“All the trees of the forest sing for joy” (Psalm 96:12).
“Let the field exult, and everything in it” (Psalm 96:12).
“Let the wilderness lift up its voice” (Isaiah 42:11).
“The river of God is full of water” (Psalm 65:9).
The church seasons of Advent, Epiphany, Lent and Easter help us trace the life of Jesus. Pentecost draws us into the life of the Spirit. So why not also take four Sundays in the year for a special focus on God as creator? After all, caring for creation is not optional, an add-on “issue” or a political agenda intruding on worship. God has called us to serve and protect the Earth.
We worship God as creator of all, Christ as redeemer of creation, and the Spirit as sustainer of creation. The purpose is never to worship creation. We are called by Scripture to worship God in solidarity with creation — with the roaring of the seas, the whispering of the trees, the fruitfulness of the land and the sounds of all God’s creatures. During this season, ELCA congregations can lift up the Earth as the sanctuary in which our community praises God.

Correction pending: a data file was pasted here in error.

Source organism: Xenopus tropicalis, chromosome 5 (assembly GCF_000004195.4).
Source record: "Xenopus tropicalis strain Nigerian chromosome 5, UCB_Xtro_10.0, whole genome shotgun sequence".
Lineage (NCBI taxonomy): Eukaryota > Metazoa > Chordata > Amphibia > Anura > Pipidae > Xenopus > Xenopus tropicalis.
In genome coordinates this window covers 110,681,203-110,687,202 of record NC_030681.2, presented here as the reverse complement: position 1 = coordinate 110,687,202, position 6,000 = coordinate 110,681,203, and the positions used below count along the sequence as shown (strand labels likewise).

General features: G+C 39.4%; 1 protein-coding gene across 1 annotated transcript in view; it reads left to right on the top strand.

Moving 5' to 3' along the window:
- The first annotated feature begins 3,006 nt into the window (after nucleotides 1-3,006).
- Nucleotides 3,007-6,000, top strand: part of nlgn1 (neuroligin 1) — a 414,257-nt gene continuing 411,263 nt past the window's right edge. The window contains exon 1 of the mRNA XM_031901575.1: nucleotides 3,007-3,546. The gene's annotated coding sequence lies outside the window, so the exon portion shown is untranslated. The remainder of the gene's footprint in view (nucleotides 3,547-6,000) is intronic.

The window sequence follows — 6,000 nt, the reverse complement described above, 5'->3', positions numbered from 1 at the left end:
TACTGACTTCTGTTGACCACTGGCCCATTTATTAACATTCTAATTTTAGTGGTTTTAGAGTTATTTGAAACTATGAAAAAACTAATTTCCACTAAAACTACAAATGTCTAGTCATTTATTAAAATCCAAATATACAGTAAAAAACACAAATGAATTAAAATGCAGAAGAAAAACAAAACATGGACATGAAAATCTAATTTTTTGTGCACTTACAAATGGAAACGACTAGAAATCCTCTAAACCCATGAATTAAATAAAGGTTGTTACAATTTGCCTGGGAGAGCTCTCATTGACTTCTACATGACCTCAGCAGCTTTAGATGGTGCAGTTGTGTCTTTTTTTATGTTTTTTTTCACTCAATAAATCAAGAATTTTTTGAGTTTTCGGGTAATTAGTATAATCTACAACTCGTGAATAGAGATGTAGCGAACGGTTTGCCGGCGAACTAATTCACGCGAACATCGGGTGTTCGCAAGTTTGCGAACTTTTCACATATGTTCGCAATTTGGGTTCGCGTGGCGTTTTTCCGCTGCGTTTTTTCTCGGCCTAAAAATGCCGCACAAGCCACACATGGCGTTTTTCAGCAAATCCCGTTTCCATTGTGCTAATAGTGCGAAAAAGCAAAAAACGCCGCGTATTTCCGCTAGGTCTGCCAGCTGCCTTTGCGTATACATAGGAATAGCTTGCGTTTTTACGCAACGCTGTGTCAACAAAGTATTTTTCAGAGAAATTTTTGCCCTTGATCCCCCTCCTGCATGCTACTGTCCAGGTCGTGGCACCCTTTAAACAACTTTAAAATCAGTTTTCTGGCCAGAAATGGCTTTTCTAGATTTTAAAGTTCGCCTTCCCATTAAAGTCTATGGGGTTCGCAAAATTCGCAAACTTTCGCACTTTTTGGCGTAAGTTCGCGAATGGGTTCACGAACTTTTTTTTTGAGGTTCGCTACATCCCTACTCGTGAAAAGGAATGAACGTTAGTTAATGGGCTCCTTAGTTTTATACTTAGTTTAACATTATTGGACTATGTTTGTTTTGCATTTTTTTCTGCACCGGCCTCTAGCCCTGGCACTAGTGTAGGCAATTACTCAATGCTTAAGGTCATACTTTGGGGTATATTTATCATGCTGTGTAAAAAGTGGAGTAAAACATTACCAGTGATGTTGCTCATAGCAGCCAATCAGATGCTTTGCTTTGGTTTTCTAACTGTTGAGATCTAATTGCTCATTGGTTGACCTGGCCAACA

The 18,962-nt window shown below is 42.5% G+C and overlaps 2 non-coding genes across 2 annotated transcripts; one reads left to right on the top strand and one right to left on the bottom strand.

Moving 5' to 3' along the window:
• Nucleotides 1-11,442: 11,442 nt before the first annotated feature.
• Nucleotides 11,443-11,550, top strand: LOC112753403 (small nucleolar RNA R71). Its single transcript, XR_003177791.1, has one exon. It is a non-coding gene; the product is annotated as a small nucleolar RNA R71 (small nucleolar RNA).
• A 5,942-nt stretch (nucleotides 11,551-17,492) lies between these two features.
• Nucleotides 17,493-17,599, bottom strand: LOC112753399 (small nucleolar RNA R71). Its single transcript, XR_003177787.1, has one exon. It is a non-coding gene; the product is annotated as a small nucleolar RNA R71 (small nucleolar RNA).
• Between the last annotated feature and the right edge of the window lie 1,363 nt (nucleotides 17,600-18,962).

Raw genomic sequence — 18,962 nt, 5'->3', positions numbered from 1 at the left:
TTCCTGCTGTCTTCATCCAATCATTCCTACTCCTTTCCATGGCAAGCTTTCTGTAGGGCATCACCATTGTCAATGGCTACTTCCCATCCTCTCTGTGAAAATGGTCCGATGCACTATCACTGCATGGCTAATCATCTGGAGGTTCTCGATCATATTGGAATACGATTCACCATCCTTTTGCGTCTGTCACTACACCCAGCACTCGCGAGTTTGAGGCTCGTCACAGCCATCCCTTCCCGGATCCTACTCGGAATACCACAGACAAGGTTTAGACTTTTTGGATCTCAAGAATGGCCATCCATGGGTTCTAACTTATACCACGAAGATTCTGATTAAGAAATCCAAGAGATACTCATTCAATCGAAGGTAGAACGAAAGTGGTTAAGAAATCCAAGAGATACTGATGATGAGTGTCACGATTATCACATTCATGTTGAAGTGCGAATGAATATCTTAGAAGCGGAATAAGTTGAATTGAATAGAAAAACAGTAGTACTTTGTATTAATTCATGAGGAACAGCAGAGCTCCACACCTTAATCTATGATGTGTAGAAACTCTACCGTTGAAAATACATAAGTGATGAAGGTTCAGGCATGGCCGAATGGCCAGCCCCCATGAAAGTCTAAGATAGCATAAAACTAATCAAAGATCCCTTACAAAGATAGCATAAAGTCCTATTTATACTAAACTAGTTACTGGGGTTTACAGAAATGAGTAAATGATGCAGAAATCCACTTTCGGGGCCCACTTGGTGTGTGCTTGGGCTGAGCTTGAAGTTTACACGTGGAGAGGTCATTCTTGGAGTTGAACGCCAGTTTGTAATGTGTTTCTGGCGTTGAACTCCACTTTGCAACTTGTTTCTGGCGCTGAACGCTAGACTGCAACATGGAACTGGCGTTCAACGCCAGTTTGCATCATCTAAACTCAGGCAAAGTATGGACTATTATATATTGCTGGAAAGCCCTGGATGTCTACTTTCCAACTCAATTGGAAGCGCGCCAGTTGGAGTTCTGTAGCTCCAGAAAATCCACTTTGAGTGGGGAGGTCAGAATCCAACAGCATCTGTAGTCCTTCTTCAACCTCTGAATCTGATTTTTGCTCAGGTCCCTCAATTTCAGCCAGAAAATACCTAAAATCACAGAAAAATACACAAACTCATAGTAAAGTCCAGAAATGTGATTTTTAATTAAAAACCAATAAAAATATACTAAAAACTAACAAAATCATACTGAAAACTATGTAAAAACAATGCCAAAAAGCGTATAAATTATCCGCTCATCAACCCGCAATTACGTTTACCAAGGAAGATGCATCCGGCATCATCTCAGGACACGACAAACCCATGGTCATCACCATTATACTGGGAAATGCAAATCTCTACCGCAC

How does it work? Congregations that observe a “Season of Creation” typically do so on the four Sundays in September leading up to the “Blessing of the Animals” (near St. Francis Day, Oct. 3). Using resources available at www.letallcreationpraise.org, they follow an optional version of the Revised Common Lectionary with alternative lessons, liturgies, ideas for decorating the sanctuary and suggested actions.
The season’s roots go back many centuries, but the practice was revived several decades ago by Norman Habel, a Lutheran pastor and Old Testament professor for the Uniting Church in Australia. Hundreds of U.S. Lutheran churches and others around the world now celebrate this season.
Each Sunday is devoted to a different domain of God’s creation, such as “Land Sunday,” “Mountain Sunday” or “Animal Sunday.” Lessons draw on biblical passages that relate to each domain. Many congregations also engage the artistic imaginations of their members by:
• Draping blue streamers from the baptismal font to other parts of the sanctuary (“River Sunday”).
• Taking worship outdoors and planting trees (“Forest Sunday”).
• Having children dress up as sea creatures (“Ocean Sunday”).
• Showing video of hurricanes and tornadoes (“Storm Sunday”).
• Projecting pictures of outer space (“Universe Sunday”).
• Sharing images of Jesus from around the world (“Humanity Sunday”).
• Displaying pictures of endangered species with lighted prayer candles (“Animal Sunday”).
• Creating banners and paraments.
• Composing hymns and litanies.
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© 2016 Augsburg Fortress, Publishers